There are many self-employed tax deductions available for freelancers, independent contractors, and small business owners. If you’re not taking advantage of these deductions, you may be leaving thousands of dollars on the table each year!
Here are the top 10 tax deductions for freelancers and self-employed workers.
Note: Most of the deductions on this list are itemized deductions. Read our post To Itemize or Not to Itemize? for more information.
1. 20% Qualified Business Income (QBI) Deduction
At a glance: Qualifying freelancers and small business owners can automatically deduct 20% of qualified business income from their taxable income.
How it works: One of the best self-employed tax deductions available is the 20% pass-through provision enacted in 2018. This provision allows sole proprietorships and other types of companies with pass-through income to deduct 20% off their yearly earnings automatically.
You might be running a qualifying business without even realizing it, allowing you to use this super-charged tax deduction. Sole proprietorship is the default category for businesses-of-one that aren’t formally registered.
Keep in mind: To use the QBI deduction, your total income (not just income from self-employment) must not exceed $164,900 for individual filers or $329,800 for joint filers.
Freelancer tax tip
Running a side hustle? You can only deduct expenses for a business, not a hobby, and the IRS recently tightened its rules in this regard. Your business should generate income (i.e. you can’t continually write off more in expenses than your business generates in revenue).
Although it’s not necessary to formally register your business, it does help establish that your expenses are legitimate. At the very least, we highly recommend using a dedicated business bank account and keeping it completely separate from your personal bank account.
Learn about the benefits of registering your business as an LLC.
2. Home office deduction
At a glance: Yes! You can deduct home office expenses, including rent and associated utilities, from your taxable income.
How it works: Your home office must be a dedicated area (a bedroom with a desk doesn’t count). The deduction is based on the percentage of your home or apartment that the dedicated office space takes up.
If your office space takes up 10% of your home, for example, then you can deduct 10% of your rent or mortgage, internet bill, and other utility costs.
Keep in mind: Since the home office deduction for freelancers is often misused, it’s one of the top triggers for a tax audit. Be sure to save records documenting the square footage of your home, the square footage of your home office, and all costs that you’re deducting. See our blog post How Long to Keep Tax Records (and What to Keep) for more information.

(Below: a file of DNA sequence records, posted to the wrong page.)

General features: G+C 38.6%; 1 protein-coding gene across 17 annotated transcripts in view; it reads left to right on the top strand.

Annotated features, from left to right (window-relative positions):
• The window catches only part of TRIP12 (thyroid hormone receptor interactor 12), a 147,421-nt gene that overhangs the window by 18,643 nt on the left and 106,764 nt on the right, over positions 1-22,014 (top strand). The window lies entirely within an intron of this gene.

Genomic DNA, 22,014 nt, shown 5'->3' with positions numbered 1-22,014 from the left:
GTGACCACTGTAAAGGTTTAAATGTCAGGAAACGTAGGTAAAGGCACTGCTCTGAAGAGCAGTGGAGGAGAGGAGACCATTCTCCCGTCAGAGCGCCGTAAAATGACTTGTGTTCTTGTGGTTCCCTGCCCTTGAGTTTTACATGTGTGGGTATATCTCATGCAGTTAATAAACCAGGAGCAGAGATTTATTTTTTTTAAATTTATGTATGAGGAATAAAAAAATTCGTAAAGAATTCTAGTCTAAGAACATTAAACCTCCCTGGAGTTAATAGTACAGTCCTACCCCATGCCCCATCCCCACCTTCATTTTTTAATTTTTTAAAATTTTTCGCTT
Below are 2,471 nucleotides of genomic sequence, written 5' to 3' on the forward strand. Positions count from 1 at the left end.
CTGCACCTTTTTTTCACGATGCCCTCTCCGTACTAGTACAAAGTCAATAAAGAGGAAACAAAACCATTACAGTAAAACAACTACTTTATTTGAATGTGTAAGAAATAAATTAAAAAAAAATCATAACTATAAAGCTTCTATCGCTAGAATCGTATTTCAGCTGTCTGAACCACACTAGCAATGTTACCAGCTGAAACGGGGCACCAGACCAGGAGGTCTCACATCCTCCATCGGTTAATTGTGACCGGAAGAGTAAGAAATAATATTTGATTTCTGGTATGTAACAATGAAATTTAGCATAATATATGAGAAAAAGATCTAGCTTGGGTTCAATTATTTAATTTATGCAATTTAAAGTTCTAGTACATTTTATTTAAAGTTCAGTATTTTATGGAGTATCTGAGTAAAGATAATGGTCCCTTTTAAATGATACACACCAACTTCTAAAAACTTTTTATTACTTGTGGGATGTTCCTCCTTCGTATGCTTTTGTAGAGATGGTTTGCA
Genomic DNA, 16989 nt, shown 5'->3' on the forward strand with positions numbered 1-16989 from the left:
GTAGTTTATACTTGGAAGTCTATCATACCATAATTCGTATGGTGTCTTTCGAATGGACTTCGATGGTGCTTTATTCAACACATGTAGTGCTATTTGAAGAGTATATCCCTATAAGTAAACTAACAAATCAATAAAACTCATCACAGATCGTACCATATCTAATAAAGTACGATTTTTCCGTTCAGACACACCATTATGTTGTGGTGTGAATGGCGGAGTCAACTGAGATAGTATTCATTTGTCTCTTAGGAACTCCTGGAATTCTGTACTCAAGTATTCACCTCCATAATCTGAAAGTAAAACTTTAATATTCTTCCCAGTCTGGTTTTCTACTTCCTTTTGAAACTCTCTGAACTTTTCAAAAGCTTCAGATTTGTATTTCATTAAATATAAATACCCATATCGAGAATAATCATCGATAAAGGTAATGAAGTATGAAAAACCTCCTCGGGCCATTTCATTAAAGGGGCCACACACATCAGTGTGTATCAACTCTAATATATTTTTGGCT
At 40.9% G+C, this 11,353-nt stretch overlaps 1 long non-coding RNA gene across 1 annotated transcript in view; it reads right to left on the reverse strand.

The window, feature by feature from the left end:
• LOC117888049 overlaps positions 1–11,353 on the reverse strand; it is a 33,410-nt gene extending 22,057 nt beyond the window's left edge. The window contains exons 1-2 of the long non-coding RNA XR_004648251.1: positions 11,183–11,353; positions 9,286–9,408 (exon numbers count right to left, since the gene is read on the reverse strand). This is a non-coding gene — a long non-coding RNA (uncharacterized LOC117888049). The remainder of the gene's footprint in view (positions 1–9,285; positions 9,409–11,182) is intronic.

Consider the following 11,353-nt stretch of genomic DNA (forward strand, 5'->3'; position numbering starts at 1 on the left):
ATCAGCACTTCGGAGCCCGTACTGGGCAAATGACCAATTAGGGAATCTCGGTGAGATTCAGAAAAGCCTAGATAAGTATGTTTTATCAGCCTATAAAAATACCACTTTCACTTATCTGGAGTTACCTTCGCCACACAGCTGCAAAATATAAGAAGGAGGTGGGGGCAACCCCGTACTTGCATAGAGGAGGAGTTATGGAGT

With an accountant’s help, you may be able to subtract home insurance costs, repairs, and even depreciation costs from your taxable bottom line. Our trusted tax attorneys at Gordon Law Group can help with this!
3. Write off your self-employment taxes
At a glance: Another great self-employed tax deduction comes from writing off half of your self-employment taxes, which are 15.3% of net earnings.
How it works: Normally, employment taxes (those that cover Social Security and Medicare) are split between an employer and employee. If you’re self-employed, you’re responsible for the entire cost—but you can deduct the employer portion from your business income.
Keep in mind: You may not be able to use this deduction if you have an LLC or C-Corp.
4. Vehicle deductions
At a glance: Do you use a vehicle for your job? Whether you’re driving to client meetings, vetting a new vendor out of town, or traveling for a freelance article, you can deduct business-related mileage from your gross business income.
How it works: The standard IRS deduction rate is 56 cents per mile of use. You can also write off any tolls, parking costs, or garage rentals associated with business travel. In some cases, car payments, insurance, and maintenance costs can be deducted as well.
Keep in mind: This is another deduction that’s often scrutinized by the IRS, so be sure to keep a mileage log to prove how many miles you drove for business purposes. These days, there are many affordable devices or even mobile apps that can track your mileage automatically.
5. Deduct business travel expenses
At a glance: Do you have to travel for conferences, trade shows, or sales calls? As long as you can prove they’re for legitimate business purposes, feel free to write off those travel expenses!
How it works: Expenses like airfare, rental cars, hotels, and taxis can be deducted if you’re traveling for work. However, if your spouse or kids are tagging along, their travel expenses don’t count unless they’re also your employees.